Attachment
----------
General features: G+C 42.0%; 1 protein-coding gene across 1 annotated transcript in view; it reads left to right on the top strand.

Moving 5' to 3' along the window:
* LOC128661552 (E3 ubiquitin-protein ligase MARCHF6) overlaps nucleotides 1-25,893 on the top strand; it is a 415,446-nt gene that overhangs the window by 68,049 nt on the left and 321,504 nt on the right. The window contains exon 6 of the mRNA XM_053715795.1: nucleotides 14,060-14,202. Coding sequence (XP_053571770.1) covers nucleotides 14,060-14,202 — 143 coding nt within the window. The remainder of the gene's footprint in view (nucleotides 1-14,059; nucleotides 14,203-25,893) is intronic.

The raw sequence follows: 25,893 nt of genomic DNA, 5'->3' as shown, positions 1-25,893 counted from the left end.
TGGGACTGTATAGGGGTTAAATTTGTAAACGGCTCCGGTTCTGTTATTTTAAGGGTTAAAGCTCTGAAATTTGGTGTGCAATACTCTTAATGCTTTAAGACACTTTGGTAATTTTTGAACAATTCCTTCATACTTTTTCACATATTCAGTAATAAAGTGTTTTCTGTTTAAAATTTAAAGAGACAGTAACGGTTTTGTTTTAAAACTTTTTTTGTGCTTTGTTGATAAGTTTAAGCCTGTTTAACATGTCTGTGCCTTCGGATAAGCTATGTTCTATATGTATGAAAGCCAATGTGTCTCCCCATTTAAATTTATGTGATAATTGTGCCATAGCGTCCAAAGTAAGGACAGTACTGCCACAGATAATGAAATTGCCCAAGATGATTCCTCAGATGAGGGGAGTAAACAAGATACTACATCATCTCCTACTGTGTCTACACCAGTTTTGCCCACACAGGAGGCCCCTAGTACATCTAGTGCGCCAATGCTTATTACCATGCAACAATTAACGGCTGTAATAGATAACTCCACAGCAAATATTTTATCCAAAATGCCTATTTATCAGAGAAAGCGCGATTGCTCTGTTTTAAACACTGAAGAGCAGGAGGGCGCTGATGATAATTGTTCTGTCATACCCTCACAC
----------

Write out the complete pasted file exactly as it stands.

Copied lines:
General features: G+C 42.0%; 1 protein-coding gene across 1 annotated transcript in view; it reads left to right on the top strand.

Moving 5' to 3' along the window:
* LOC128661552 (E3 ubiquitin-protein ligase MARCHF6) overlaps nucleotides 1-25,893 on the top strand; it is a 415,446-nt gene that overhangs the window by 68,049 nt on the left and 321,504 nt on the right. The window contains exon 6 of the mRNA XM_053715795.1: nucleotides 14,060-14,202. Coding sequence (XP_053571770.1) covers nucleotides 14,060-14,202 — 143 coding nt within the window. The remainder of the gene's footprint in view (nucleotides 1-14,059; nucleotides 14,203-25,893) is intronic.

The raw sequence follows: 25,893 nt of genomic DNA, 5'->3' as shown, positions 1-25,893 counted from the left end.
TGGGACTGTATAGGGGTTAAATTTGTAAACGGCTCCGGTTCTGTTATTTTAAGGGTTAAAGCTCTGAAATTTGGTGTGCAATACTCTTAATGCTTTAAGACACTTTGGTAATTTTTGAACAATTCCTTCATACTTTTTCACATATTCAGTAATAAAGTGTTTTCTGTTTAAAATTTAAAGAGACAGTAACGGTTTTGTTTTAAAACTTTTTTTGTGCTTTGTTGATAAGTTTAAGCCTGTTTAACATGTCTGTGCCTTCGGATAAGCTATGTTCTATATGTATGAAAGCCAATGTGTCTCCCCATTTAAATTTATGTGATAATTGTGCCATAGCGTCCAAAGTAAGGACAGTACTGCCACAGATAATGAAATTGCCCAAGATGATTCCTCAGATGAGGGGAGTAAACAAGATACTACATCATCTCCTACTGTGTCTACACCAGTTTTGCCCACACAGGAGGCCCCTAGTACATCTAGTGCGCCAATGCTTATTACCATGCAACAATTAACGGCTGTAATAGATAACTCCACAGCAAATATTTTATCCAAAATGCCTATTTATCAGAGAAAGCGCGATTGCTCTGTTTTAAACACTGAAGAGCAGGAGGGCGCTGATGATAATTGTTCTGTCATACCCTCACAC